No? Isn't fruit going to come into being out of you anymore in a lifetime?
Matthew 21:19 Let no fruit grow on thee henceforward for ever.
Interesting and Hidden Aspects:
This verse tries to capture the idea of Jesus's words but the KJV obscures much of what was really said. If we read Jesus without humor, this "cursing" of the plant is the most self-centered use of power by Jesus in the Bible. However, there is no command in this verse. The verb translated as "grow," which really means "become" and, of things, "be produced," is in the form, the subjunctive mood, about about what might happen. The action is not considered as an objective fact by the speaker.
This verse comes off as a light-hearted complaint rather than a curse. It might also be taken as Jesus contemplating his own upcoming death and the fruit of his lifetime.
Οὐ (partic) "Not" is from ou which is the negative adverb for facts and statements, negating both single words and sentences. The other negative adverb, μή applies to will and thought; οὐ denies, μή rejects; οὐ is absolute, μή relative; οὐ objective, μή subjective.
ἐκ (prep) "From" is from ek, which means 1) [of motion] "out of", "from", "by", "away from;" 2) [of place] "beyond", "outside of", "beyond;" 3) [of succession] "after", "from;" 4) [of rest] "on", "in," 5) [of time] "since", "from", "at", "in;" 5) [of materials] "out of", "made from."
γένηται (verb 3rd sg aor subj) "Grow" is from ginomai, which means "to become", "to come into being," of things, "to be produced," of events, "take place", "come to pass," and "happen." It means changing into a new state of being. It is the complementary opposite of the verb "to be" (eimi)which indicates existence in the same state.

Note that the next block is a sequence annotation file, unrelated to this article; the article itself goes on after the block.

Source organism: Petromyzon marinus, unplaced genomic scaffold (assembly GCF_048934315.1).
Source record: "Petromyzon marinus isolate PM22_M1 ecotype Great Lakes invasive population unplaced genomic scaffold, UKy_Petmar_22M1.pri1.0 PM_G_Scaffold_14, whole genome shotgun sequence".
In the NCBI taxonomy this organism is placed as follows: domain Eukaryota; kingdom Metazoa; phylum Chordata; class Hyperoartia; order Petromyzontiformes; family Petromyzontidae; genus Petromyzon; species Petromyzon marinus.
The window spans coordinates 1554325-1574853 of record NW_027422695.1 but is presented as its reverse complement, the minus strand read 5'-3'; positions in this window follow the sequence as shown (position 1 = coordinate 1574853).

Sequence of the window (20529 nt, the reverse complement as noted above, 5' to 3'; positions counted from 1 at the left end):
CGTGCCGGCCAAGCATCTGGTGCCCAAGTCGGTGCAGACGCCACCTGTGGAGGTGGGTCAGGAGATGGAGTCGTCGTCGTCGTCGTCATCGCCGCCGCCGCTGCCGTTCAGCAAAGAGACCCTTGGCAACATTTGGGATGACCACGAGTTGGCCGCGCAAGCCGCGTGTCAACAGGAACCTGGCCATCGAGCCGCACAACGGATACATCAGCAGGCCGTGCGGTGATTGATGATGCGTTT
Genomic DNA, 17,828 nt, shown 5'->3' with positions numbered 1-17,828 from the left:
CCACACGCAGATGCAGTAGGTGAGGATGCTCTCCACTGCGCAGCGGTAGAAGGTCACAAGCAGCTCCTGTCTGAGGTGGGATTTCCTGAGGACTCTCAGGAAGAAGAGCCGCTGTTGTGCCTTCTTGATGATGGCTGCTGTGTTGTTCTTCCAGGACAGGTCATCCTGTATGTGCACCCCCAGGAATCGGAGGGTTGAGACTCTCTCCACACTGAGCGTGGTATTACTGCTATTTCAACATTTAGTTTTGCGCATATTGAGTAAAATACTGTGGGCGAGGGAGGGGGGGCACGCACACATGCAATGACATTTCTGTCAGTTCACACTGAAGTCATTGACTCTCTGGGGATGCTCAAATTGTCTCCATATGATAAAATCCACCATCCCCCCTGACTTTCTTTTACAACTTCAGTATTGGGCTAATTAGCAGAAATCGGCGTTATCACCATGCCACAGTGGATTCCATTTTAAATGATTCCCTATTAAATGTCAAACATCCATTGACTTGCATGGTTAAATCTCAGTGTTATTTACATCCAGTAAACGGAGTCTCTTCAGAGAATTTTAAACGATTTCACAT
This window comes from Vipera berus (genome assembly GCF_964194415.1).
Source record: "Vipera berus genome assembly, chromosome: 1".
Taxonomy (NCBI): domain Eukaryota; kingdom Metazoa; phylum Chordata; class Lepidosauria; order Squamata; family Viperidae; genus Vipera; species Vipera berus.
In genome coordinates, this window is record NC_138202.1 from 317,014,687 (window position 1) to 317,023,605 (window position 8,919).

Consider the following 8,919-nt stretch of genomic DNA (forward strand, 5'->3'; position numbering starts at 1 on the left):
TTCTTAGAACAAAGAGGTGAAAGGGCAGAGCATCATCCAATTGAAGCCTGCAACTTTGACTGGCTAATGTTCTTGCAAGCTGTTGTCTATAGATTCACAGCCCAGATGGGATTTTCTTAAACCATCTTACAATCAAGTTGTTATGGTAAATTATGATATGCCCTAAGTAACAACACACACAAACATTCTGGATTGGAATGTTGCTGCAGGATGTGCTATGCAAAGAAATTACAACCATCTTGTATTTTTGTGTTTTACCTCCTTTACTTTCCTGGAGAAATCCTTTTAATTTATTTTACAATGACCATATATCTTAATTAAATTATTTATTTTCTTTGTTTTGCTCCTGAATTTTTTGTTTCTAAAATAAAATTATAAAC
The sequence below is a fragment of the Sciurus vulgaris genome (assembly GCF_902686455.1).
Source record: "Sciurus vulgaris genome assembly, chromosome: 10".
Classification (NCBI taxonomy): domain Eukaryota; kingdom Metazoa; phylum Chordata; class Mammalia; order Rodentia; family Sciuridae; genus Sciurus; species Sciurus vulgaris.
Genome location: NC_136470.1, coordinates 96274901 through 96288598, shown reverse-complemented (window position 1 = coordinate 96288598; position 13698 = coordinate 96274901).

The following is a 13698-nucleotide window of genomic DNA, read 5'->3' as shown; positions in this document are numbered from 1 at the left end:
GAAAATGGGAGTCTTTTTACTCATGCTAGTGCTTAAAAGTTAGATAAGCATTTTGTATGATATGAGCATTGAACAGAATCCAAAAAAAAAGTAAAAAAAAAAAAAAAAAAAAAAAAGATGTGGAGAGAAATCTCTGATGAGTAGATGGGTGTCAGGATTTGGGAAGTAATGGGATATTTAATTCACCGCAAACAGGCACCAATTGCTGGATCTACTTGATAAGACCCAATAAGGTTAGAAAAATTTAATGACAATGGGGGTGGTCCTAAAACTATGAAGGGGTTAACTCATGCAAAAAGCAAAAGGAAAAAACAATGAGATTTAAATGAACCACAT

εἰς (prep) "For" is from eis, which means "into (of place)," "up to (of time)", "until (of time)", "as much as (of measure or limit)", "as far as (of measure or limit)", "towards (to express relation)", "in regard to (to express relation)", "of an end or limit," and "for (of purpose or object)."
First, this verb starts with a negative that isn't really part of the sentence. This is the negative for fact, not opinion, but the form of the verb expresses an opinion and can take only a negative of opinion. This is not the negative used in commands.
The verb translated as "let...grow" doesn't mean "grow" at all. It means "to become," that is, to enter into a new state. Usually, when a Greek verb is translated as "let" something happen, it means the verb
Let no fruit grow on thee henceforward for ever.
The word translated as "fruit" primary meaning is "fruit", "seed," or "offspring," but its secondary meaning is "returns," specifically, "profit," as we would say "fruit of our labors." It is not the object here, but the subject of the sentence.
The Greek preposition translated as "from" means "out of" of "from."
The word translated as "henceforth" means "no longer." It expresses an opinion. However, in Greek, the double negative doesn't make a positive, like it does in English so when used with a negative, "anymore" works better.
The word translated as "for" means "into" a place, "towards" as a direction, and "up to" limits in time and measure.
"Ever" is a noun that means "life", "lifetime", "age," or "generation."
The Spoken Version:
No fruit? Really? Aren't you ever going to produce any fruit in this lifetime?